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Brain Washing: Sleep's Primary Function?

We understand that sleep is essential. But the question remains, what happens in sleep that allows for the maintenance of normal function?
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For centuries biologists have speculated about why we sleep. It has been a pressing question in part because sleep seems so maladaptive. As an evolving species that was more prey than predator, passing the night in an unconscious state sounds like a very bad idea. Sleep provides no food or shelter and consumes one-third of our lives. And yet, we have no choice. Every animal must sleep. Deprived of this mysterious state, we perish.

Our appreciation of the consequences of sleep loss has grown over the last 50 years and now includes impaired learning, memory, decision making, and reaction time, increased risk of hypertension, seizure and migraine and many more. This sprawling list clearly demonstrates that sleep deprivation impairs brain function.

So we understand that sleep is essential. But the question remains, what happens in sleep that allows for the maintenance of normal function?

Lulu Xie's research group at the University of Rochester Medical Center in New York may have found the answer. In a remarkable series of experiments they observed a dramatic increase in the removal of toxic waste products in the sleeping state that had accumulated in the waking brain. All neurodegenerative diseases are associated with the accumulation of these waste products. Sleep appears to allow a cleansing of the brain.

The clearing of byproducts of cellular metabolism is an important function throughout the body in order to prevent injury. The lymphatic system, which runs parallel to blood vessels, provides the cleansing stream that flushes this debris from the body. Generally, the more active (higher metabolic rate and therefore more byproduct created) a tissue, the denser the lymphatic coverage.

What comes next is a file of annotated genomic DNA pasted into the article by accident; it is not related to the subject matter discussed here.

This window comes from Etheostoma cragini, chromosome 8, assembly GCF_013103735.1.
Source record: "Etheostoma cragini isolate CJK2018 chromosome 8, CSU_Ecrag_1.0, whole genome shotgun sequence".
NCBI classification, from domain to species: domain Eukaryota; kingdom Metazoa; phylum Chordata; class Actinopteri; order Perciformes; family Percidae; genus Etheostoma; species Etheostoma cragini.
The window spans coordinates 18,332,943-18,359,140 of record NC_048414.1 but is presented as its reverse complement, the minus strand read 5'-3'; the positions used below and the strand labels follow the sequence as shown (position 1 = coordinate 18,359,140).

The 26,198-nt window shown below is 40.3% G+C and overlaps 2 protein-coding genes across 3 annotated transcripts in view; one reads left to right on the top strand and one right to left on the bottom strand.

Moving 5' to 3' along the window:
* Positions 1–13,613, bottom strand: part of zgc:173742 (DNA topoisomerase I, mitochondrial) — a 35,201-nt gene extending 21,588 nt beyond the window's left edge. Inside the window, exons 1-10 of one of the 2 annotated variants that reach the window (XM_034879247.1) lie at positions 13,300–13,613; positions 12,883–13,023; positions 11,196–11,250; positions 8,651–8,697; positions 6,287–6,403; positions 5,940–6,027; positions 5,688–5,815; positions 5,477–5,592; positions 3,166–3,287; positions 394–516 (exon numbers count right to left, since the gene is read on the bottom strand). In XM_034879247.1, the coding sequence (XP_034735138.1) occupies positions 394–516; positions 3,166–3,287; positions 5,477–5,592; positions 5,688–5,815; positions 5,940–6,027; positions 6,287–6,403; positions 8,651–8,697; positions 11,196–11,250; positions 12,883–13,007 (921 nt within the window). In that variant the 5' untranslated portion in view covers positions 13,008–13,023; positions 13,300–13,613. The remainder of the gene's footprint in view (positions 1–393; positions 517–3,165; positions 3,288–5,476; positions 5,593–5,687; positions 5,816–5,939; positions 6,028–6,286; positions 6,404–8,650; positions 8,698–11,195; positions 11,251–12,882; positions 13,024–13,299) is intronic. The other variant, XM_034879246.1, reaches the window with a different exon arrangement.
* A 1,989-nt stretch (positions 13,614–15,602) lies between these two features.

The brain is a curious exception to this rule. Despite a very high metabolic rate, it has no lymph vessels. Because nerve cells are particularly sensitive to toxic waste products, the removal of this cellular garbage is critical. Until recently, there was no good explanation of how this is accomplished.

In 2012, Iliff et al. discovered a lymph-like system that bathes the brain. This network was named the glymphatic system, a complex system of passages that allows cerebrospinal fluid to access intercellular spaces and remove waste material.

Building on Iliff's findings, Xie's group demonstrated a dramatic increase in glymphatic flow during sleep. They hypothesize that adrenalin plays a central role. Arousal is driven to a large extent by the adrenergic signaling system, which shifts the brain into a waking state. Xie suggests that adrenalin triggers an increase in brain cell size thereby shrinking the space between cells. This closes glymphatic passages during the waking state. With the withdrawal of adrenergic signaling during sleep, these passages open and allow a cleansing sweep of the debris that built up during the day.

These findings have enormous implications. It opens new possibilities for the treatment of all neurodegenerative diseases. This includes Alzheimer's disease, a condition caused by a failure to clear soluble proteins from the brain.

This work also sheds light on the pathological consequences of sleep deprivation.

Sleep it out is the new sleep it off.

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